This is not a review of Sarah Silverman’s new book, The Bedwetter: Stories Of Courage, Redemption, And Pee for a couple of reasons:
1) I haven’t finished it yet.
2) I’m not a huge fan of reviews because I like to make my own decisions about things and I’ve loved just as many bad things (movies, books, people!, etc.) as good.
That said, the cover photo (Sarah dressed as Chairman Mao) and the back flap (advance praise from small children) are very funny.
To be honest, I’ve only read a few pages but what caught my eye and inspired this post was something I saw on page 231. Writes Silverman:
“Winona Ryder was born Winona Horowitz but she changed it. What a classic sneaky Jew move.
I have a Jewy last name and I would never think to change it, but I totally get Winona’s choice. With a name like “Horowitz,” you’re no longer an actress, you’re a Jewish actress. Just like I’m “Jewish comedian Sarah Silverman.” For an actor, any modifier like that immediately creates limitations. Think of what the word “character” does when placed before “actor.” It denies that actor access to nearly all leading roles. You never hear “White actress Reese Witherspoon…” Eh. That’s probably an old observation but it’s true. I have comic friends who are gay. Some remain in the closet, and I don’t blame them. It’s not just out of fear of prejudice – it’s fear of the gay community taking ownership of them. Suddenly, they are a gay comic, saddled with the responsibility to represent.”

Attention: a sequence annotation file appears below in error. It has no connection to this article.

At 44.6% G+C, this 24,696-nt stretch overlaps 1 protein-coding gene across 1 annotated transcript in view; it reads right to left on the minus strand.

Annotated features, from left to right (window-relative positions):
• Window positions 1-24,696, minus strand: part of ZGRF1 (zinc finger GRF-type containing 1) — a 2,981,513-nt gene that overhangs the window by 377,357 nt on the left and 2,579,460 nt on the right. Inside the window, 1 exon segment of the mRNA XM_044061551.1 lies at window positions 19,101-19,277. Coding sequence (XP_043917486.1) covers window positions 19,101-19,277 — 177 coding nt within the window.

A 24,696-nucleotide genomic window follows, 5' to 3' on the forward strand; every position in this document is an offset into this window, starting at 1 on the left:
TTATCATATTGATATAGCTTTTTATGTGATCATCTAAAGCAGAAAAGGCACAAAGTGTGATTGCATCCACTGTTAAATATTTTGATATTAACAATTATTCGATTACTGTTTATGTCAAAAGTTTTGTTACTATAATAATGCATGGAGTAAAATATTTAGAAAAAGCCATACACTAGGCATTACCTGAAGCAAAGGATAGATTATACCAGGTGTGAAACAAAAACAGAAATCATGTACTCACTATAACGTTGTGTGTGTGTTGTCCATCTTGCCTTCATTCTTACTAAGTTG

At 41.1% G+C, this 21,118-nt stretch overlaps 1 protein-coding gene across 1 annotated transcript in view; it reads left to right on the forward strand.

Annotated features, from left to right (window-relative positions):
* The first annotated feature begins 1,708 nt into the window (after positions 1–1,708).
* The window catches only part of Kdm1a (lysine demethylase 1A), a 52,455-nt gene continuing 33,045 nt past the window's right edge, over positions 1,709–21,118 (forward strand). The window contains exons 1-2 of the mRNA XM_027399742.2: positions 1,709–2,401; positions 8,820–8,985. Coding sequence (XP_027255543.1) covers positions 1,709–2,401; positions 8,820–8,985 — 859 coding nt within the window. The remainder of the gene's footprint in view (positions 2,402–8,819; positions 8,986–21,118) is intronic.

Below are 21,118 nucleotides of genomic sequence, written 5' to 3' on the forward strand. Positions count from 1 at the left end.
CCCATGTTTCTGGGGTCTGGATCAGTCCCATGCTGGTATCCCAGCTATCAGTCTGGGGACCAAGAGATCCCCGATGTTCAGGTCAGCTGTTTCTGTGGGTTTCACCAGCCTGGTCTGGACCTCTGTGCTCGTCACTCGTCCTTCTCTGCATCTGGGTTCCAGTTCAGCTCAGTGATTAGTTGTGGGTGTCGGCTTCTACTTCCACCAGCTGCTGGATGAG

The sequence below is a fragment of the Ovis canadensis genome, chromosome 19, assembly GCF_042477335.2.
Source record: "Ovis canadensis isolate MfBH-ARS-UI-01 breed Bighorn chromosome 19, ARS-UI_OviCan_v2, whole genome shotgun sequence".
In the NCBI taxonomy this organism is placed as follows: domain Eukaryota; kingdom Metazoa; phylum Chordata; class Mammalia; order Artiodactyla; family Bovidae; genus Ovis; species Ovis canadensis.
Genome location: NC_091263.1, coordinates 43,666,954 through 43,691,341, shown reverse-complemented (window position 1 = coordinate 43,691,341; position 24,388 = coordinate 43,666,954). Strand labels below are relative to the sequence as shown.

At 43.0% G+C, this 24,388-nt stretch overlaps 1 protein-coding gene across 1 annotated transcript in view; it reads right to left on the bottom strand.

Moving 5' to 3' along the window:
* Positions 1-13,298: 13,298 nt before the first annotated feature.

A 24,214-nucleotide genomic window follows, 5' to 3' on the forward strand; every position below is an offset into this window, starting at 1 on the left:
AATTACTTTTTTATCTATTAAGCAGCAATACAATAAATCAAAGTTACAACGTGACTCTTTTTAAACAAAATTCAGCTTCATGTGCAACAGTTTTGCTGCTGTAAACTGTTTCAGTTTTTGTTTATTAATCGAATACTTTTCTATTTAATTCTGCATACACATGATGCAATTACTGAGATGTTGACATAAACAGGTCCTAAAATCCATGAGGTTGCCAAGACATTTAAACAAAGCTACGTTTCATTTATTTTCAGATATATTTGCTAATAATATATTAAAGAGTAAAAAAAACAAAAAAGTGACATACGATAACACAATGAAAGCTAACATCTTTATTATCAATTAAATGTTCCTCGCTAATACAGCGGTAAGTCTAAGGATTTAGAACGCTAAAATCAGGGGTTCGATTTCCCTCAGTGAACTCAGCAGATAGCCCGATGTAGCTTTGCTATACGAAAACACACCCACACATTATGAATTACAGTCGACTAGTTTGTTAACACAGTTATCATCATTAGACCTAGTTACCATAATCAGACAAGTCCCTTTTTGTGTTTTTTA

She goes on to say more about my surname (and other things) but since the book was just released today I’ll let you go to the store, buy it and read the rest.
I agree with Sarah’s point about the importance of names and my students know how frustrated I get when they say they’ll worry about the name of their characters or the title of their story later.
Names and titles are too important for that. When we name something we take ownership of it and define it. What if Luke Skywalker had remained Luke Starfighter or Annie Hall had stayed Anhedonia?
As an exercise:
What does your main character’s name say about them? What about your villain’s name? Would it make a huge difference if your character had a different name?